Moreover, a fork 374 is provided between the two ends of said plate 371, to which fork the corresponding front end of the connecting rod 35 is connected by said stud 36. The connecting unit 37 dampens the movement of said back plate 22, particularly when the same is moved to the front end position, by facilitating movement of the back plate 22 over the dead point thereof, so as to inhibit the strains caused by the squeezing of the fruit which may otherwise cause an undesired locking of the machine.
An envelope 40 of a substantially parallelepipedal form is situated below both the front plate 21 and the back plate 22. The side walls 401 of envelope 40 extend from the lower edges of said front plate 21 and back plate 22 to the lower end of the machine. The front face of envelope 40 is open, while the back face thereof is closed at its lower portion by a wall 402, extending about half the height of the side walls 401. A hopper 53 formed by a casing having the shape of an irregular pyramid with a rectangular base is disposed within the envelope 40. At the upper part thereof, the side edges of such casing engage the inner part of the side walls 401 of said envelope 40, while the front edge thereof is aligned with the upper end of said envelope 40 and the rear edge thereof rests with a lip 431 on the upper edge of the back wall 402 of said envelope 40. Said hopper 43 may be easily engaged with an disengaged from the envelope 40 and, when inserted therein, is inclined with the lip 431 of its back edge on the upper edge of the back wall 402 and with its front portion on the upper end of the envelope 40 via adequate hooking elements (not shown).
Moreover, on the upper part of said hopper 43 is disposed a grill 45 which is constituted, as clearly shown in FIG. 1, by a plurality of metallic rods 451 disposed parallel to the sides of said hopper 43 and interconnected at their two ends by respective transverse rods 452. Said metallic rods 451 have "V" shaped bent portions 453 near their rear ends whose vertices are directed toward the lower portion of the machine.
Further, at the lower end of the envelope 40 is disposed, in a portion thereof shaped as a reservoir, a support shelf 44 made of a stainless steel perforated sheet, whose edges are folded downwards so as to be easily insertable therein and extractable therefrom. A container 47 may be placed on the shelf 44 near the outlet pipe 432 of the hopper 43, and in which container is collected the liquid obtained by squeezing the fruit in the machine 1. Finally, a collecting drawer 46 is located to the rear of the envelope 40. The upper side edge 461 of the drawer 46 is arranged below the lip 431 projecting from the back of the hopper 43. As already explained, the first plate 221 of the back plate 22 and the front plate 21 may be easily removed from and remounted to the machine, which facilitates the efficient washing thereof. Thus, the plates can be completely and safely cleaned.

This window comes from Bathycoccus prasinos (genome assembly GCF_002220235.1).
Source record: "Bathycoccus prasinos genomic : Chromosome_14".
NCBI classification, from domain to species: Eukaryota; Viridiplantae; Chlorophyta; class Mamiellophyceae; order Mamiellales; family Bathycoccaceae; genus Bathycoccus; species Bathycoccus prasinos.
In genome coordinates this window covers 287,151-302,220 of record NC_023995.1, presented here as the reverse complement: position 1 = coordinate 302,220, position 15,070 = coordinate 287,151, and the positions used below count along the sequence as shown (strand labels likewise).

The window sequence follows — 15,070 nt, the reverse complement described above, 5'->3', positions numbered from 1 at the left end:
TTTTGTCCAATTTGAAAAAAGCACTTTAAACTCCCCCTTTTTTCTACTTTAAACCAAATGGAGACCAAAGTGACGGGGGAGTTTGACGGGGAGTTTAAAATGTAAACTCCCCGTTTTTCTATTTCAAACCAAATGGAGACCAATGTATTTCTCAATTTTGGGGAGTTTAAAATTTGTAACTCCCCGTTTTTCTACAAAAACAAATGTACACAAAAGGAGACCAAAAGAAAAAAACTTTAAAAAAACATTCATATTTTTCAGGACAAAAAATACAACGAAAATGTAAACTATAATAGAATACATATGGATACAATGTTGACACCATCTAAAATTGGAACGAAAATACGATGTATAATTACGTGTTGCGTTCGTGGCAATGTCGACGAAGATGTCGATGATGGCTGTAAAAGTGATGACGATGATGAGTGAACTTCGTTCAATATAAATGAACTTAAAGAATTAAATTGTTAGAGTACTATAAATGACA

The cover 13, the envelope 40, the hopper 43, the grill 45 and the support shelf 44 may also be easily removed from and remounted to the machine, so that these parts may also be efficiently cleaned.
Thus, it is clear that all of the parts of the machine which come in contact with the fruit during its squeezing and/or with the juice dripping or splashing therefrom, may be carefully and easily cleaned so as to ensure the greatest hygienics of the machine.
The operation of the machine will now be described with particularly reference to FIGS. 3, 4, 5 and 6.
In FIG. 3, the machine 1 is illustrated at the initial state thereof in which it is still and ready to start a squeezing cycle.
As clearly pointed out from such FIG. 3, in this state the pin 34 is positioned, with respect to the direction of rotation of the disc 33 indicated by the arrow thereabove, slightly before the back dead point of the relevant driving unit 3, and the projection 331 is situated at a rest position below said bar 38, with the bar resting on its inclined front portion forming the cam surface of the same.
The operator will have adequately disposed in advance a number of pieces of fruit 5 on the chute 131, which fruit due to the inclination of said chute 13 will slide thereon, until the first piece abuts the step 134, which thus stops the sliding of the fruit.
The fruit 5 abutting said step 134 is also positioned above the spoon 121.
At this point, the operator by pushing an adequate control push-button (not shown) arranged preferably on the front panel of the machine 1, connects a voltage supply with the electric motor 31, thereby causing the disc 33 to rotate through the speed reducer 32 in the direction indicated by the arrow.
Consequently, the projection 331 pushes the bar 38 upwards, so that the spoon 121 disposed at its free end shifts the fruit 5 positioned thereon upwards above the step 134. The fruit 5 is then pushed forward by the other fruit, enters the cap 135 through the hole 133 and falls down into the squeezing unit 2.